Stuff to do before June 30
Taxing times ... Getting your finances organised before the end of the financial year can lead to a bigger bank balance.
While it’s the end of the calendar year that our kids get excited about – Santa Claus and all that stuff – the end of financial year is worth a bit of parental attention as well. A quick to-do list and an hour or so of your time between now and June 30 could make a few hundred dollars difference to your leading-up-to-Christmas cashflow, so here are a few things to do in the next couple of weeks.
- Check with your health fund to see if you can pay in advance. Earlier this year the government announced that the 30 percent rebate on health insurance premiums would be means-tested from July 1 this year. The rates are as follows:
- Less than $168,000: will receive full 30 percent rebate
- $168,001-194,000: will receive 20 percent rebate
- $194,001-260,000: will receive 10 percent rebate
- >$260,001: will receive no rebate
- Add up your medical costs for the financial year. Whether it’s doctor’s bills, physio treatment or (eek!) braces, if your family has had more than $2000 in out-of-pocket medical expenses during the financial year, you may be able to claim a medical expenses offset via your tax return. This gives you a 20% rebate on any costs over the $2000 threshold, so if your family has reached that threshold and have any medical expenses coming up in the near future, try to pay for them before June 30. At least you’ll get some money back that way!
- Pay any work-related expenses by June 30. This is pretty obvious, but can be easy to forget. The difference, though, between paying a work-related expense on June 30 or July 1st is a whole extra year to wait before being able to claim – so it’s worth doing early! What you can claim depends on what type of job you do, but the tax office publishes fact sheets on what deductions may be available for each profession. You can check them out on the Australian Tax Office website.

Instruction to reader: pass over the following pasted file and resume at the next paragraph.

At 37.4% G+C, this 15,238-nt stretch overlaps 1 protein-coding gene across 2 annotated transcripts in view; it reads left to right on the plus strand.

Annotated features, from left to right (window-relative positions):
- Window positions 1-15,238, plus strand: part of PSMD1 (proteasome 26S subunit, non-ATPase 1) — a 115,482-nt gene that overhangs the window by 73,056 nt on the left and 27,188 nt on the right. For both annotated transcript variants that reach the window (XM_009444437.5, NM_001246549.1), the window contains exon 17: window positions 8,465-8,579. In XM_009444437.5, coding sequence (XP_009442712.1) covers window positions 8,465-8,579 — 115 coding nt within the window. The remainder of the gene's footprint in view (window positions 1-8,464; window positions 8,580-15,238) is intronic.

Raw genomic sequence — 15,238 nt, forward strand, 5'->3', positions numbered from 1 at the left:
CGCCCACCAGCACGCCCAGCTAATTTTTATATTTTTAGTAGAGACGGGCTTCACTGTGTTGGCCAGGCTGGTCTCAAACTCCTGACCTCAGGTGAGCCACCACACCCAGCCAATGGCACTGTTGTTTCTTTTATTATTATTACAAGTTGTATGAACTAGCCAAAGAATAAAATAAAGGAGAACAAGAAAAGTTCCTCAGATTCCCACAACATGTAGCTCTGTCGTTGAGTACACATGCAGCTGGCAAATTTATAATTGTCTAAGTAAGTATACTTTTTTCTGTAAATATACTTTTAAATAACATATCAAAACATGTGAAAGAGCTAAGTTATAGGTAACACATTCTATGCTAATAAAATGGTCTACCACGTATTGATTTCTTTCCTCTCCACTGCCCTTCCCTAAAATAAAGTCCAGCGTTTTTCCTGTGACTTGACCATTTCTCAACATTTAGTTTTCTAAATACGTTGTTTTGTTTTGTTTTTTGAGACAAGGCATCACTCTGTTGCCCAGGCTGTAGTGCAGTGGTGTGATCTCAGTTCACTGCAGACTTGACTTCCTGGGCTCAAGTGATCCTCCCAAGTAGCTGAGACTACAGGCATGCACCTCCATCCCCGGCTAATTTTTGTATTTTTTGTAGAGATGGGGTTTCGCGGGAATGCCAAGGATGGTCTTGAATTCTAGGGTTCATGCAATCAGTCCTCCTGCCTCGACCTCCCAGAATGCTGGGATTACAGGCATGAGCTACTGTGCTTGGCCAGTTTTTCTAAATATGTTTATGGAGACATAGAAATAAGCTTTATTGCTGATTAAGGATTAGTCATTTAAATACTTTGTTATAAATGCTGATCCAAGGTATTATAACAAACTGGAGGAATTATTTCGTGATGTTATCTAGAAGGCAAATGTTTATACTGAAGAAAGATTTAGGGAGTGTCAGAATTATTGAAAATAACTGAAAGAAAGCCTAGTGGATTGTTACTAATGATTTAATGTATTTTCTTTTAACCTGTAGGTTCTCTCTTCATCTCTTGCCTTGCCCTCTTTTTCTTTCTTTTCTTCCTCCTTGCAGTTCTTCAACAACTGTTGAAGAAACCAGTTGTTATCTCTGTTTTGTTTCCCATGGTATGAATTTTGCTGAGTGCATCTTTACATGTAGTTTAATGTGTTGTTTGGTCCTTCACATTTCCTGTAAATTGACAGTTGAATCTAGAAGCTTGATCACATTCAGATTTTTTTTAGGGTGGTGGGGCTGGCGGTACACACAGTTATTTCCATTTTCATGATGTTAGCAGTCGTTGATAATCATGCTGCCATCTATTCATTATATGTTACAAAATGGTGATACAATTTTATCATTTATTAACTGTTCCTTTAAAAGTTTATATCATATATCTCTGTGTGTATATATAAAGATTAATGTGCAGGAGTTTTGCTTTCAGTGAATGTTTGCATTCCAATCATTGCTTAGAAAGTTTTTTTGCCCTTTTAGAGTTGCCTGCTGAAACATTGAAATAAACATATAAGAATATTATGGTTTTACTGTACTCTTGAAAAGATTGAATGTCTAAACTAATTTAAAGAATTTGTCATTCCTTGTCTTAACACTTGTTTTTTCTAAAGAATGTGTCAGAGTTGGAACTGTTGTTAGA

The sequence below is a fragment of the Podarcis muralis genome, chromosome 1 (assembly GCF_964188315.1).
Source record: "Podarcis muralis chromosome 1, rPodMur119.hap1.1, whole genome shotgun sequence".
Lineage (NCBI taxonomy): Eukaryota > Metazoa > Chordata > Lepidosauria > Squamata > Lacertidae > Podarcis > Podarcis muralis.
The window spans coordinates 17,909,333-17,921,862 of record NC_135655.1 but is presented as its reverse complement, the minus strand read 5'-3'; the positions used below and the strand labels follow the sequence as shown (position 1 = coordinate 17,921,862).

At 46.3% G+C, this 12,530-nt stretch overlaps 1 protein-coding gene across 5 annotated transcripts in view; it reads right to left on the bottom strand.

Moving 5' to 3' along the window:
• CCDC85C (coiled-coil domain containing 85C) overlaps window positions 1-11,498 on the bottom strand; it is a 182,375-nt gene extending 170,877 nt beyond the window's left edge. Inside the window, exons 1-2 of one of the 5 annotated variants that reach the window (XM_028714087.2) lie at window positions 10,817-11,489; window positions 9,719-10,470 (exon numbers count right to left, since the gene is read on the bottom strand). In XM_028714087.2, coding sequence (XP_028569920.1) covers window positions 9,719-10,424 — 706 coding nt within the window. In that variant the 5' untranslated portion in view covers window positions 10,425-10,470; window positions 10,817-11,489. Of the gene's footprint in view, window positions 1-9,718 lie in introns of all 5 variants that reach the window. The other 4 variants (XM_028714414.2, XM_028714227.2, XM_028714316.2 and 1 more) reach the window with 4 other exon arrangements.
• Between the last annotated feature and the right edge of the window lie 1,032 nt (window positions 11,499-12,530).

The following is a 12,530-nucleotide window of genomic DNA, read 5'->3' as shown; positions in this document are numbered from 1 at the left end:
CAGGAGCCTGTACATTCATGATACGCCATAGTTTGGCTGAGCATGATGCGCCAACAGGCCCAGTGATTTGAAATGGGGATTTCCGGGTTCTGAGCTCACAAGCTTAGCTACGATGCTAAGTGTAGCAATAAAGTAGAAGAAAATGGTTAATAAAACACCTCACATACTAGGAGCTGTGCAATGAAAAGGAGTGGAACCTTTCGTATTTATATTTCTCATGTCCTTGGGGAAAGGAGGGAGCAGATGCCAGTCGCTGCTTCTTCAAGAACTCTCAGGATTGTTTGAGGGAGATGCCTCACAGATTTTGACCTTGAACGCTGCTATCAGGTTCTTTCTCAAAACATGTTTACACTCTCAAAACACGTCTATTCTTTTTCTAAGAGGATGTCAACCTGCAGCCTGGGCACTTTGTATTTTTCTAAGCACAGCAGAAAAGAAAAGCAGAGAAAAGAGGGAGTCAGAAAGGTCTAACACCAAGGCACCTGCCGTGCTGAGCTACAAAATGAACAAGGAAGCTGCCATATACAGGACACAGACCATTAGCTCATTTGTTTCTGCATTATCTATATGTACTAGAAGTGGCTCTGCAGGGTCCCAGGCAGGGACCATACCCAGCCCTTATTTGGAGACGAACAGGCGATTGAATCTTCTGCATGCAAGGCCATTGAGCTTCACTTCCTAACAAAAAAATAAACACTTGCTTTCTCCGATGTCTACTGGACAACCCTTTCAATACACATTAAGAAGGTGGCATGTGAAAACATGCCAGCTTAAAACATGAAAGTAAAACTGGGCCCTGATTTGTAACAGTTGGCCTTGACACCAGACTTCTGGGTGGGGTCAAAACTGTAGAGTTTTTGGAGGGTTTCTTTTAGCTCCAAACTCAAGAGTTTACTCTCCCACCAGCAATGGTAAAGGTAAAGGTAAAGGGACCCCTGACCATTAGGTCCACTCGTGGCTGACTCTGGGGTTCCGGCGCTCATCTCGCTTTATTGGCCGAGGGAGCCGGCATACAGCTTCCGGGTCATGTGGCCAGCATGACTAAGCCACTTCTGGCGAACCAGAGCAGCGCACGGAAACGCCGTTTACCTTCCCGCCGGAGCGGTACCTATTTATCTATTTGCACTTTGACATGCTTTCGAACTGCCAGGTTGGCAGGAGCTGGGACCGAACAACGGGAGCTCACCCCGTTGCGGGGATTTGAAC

- Don't forget to claim donations. If you’ve donated money to a charity this year, don’t forget to check if you can claim it as a tax deduction! While Australians claimed around $1.9 billion last year, we actually give more than that. My feeling is that plenty of us forget to keep the receipts and put them in our tax return.
- Healthy start for school: has your child been checked? For parents who receive FTB A and an income support payment, and have a child who turned four during this financial year, make sure that your child has their “healthy start for school” health check, with either their doctor or at your maternal health clinic. If you don't get around to having their checkup, you may have your FTB A supplement withheld.
As always, of course, make sure you have all your tax-related paperwork in one easy-to-find place (personally I use a folder in our filing cabinet, but a shoebox, desk drawer or an email folder on your computer will work just as well). Also remember to make sure you keep the Family Assistance Office updated with your income and family situation.
As I said, an hour or two of your time is all it takes, but it could save you some handy cash!